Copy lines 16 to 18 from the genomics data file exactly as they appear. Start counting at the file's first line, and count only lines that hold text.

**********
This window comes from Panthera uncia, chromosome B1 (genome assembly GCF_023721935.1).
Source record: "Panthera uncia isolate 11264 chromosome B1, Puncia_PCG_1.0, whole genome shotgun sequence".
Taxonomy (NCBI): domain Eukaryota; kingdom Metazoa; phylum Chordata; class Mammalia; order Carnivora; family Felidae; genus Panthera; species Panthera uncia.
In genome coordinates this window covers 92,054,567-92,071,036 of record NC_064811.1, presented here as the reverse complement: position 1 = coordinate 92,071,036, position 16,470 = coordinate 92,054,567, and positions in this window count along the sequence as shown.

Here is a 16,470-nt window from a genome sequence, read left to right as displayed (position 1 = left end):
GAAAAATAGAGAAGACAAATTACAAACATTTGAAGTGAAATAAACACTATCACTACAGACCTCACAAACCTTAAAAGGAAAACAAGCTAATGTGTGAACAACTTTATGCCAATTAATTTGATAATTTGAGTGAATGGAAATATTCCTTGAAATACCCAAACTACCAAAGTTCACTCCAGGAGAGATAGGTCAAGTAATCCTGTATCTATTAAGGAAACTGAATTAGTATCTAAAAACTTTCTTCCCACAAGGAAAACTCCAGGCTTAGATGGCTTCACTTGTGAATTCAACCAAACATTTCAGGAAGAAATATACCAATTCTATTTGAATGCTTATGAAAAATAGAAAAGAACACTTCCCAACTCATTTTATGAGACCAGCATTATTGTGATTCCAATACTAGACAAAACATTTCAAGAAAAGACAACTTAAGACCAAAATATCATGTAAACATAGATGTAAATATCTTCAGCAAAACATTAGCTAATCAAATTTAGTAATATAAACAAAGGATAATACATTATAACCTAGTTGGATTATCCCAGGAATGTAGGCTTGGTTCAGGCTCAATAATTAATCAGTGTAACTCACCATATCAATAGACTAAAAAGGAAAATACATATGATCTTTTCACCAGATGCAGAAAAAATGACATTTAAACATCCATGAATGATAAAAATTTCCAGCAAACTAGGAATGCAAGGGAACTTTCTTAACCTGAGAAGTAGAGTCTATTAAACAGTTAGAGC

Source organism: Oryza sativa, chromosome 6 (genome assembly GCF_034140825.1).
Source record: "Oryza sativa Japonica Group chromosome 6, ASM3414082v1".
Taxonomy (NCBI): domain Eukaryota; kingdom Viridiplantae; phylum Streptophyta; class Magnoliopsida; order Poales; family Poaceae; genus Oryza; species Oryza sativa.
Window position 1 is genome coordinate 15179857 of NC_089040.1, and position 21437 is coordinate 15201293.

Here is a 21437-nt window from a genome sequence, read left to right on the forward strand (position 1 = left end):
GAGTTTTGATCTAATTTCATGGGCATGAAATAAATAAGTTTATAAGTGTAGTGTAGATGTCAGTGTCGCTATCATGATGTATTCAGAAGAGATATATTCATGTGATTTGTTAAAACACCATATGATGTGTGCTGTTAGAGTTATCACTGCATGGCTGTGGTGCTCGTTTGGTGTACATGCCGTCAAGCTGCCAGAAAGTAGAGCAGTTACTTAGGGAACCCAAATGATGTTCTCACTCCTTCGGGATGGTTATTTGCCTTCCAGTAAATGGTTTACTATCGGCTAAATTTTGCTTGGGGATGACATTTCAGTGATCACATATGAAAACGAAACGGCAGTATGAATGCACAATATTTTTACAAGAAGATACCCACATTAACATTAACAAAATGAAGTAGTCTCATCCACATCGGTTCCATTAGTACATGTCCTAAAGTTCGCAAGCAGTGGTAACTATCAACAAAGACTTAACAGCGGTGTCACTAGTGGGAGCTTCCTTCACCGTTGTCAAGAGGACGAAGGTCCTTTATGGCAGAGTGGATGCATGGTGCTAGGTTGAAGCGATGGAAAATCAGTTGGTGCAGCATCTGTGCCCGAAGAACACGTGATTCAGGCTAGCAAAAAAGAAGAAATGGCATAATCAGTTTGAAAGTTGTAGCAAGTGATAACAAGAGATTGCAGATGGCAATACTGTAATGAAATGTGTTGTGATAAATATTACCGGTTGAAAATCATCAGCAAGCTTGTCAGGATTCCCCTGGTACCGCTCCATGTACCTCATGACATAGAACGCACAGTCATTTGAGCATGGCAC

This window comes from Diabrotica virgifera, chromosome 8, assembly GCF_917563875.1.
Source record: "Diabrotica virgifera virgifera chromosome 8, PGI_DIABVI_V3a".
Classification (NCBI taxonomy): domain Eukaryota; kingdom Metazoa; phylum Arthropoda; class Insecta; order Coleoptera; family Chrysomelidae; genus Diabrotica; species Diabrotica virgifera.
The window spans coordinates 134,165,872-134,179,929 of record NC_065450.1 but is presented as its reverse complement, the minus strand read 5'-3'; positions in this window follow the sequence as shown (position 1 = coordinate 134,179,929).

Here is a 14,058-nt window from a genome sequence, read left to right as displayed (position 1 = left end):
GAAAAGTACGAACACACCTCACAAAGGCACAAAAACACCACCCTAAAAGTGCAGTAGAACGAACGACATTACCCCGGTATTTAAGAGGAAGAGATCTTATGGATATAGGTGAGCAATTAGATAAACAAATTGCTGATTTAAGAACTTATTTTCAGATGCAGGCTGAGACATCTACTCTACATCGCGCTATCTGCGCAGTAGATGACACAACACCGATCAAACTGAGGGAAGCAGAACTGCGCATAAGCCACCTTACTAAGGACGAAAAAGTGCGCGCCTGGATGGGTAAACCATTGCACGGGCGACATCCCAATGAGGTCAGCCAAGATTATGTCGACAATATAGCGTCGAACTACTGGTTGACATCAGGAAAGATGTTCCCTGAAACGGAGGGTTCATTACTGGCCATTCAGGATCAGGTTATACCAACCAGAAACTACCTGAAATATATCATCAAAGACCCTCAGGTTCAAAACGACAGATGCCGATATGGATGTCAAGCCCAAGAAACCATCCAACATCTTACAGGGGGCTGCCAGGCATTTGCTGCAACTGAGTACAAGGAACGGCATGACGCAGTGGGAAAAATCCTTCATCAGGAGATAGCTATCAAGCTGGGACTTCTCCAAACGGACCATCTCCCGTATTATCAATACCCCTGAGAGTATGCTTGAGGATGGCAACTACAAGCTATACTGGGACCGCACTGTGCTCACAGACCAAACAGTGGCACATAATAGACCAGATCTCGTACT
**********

The window spans coordinates 134,165,872-134,179,929 of record NC_065450.1 but is presented as its reverse complement, the minus strand read 5'-3'; positions in this window follow the sequence as shown (position 1 = coordinate 134,179,929).

Here is a 14,058-nt window from a genome sequence, read left to right as displayed (position 1 = left end):
GAAAAGTACGAACACACCTCACAAAGGCACAAAAACACCACCCTAAAAGTGCAGTAGAACGAACGACATTACCCCGGTATTTAAGAGGAAGAGATCTTATGGATATAGGTGAGCAATTAGATAAACAAATTGCTGATTTAAGAACTTATTTTCAGATGCAGGCTGAGACATCTACTCTACATCGCGCTATCTGCGCAGTAGATGACACAACACCGATCAAACTGAGGGAAGCAGAACTGCGCATAAGCCACCTTACTAAGGACGAAAAAGTGCGCGCCTGGATGGGTAAACCATTGCACGGGCGACATCCCAATGAGGTCAGCCAAGATTATGTCGACAATATAGCGTCGAACTACTGGTTGACATCAGGAAAGATGTTCCCTGAAACGGAGGGTTCATTACTGGCCATTCAGGATCAGGTTATACCAACCAGAAACTACCTGAAATATATCATCAAAGACCCTCAGGTTCAAAACGACAGATGCCGATATGGATGTCAAGCCCAAGAAACCATCCAACATCTTACAGGGGGCTGCCAGGCATTTGCTGCAACTGAGTACAAGGAACGGCATGACGCAGTGGGAAAAATCCTTCATCAGGAGATAGCTATCAAGCTGGGACTTCTCCAAACGGACCATCTCCCGTATTATCAATACCCCTGAGAGTATGCTTGAGGATGGCAACTACAAGCTATACTGGGACCGCACTGTGCTCACAGACCAAACAGTGGCACATAATAGACCAGATCTCGTACT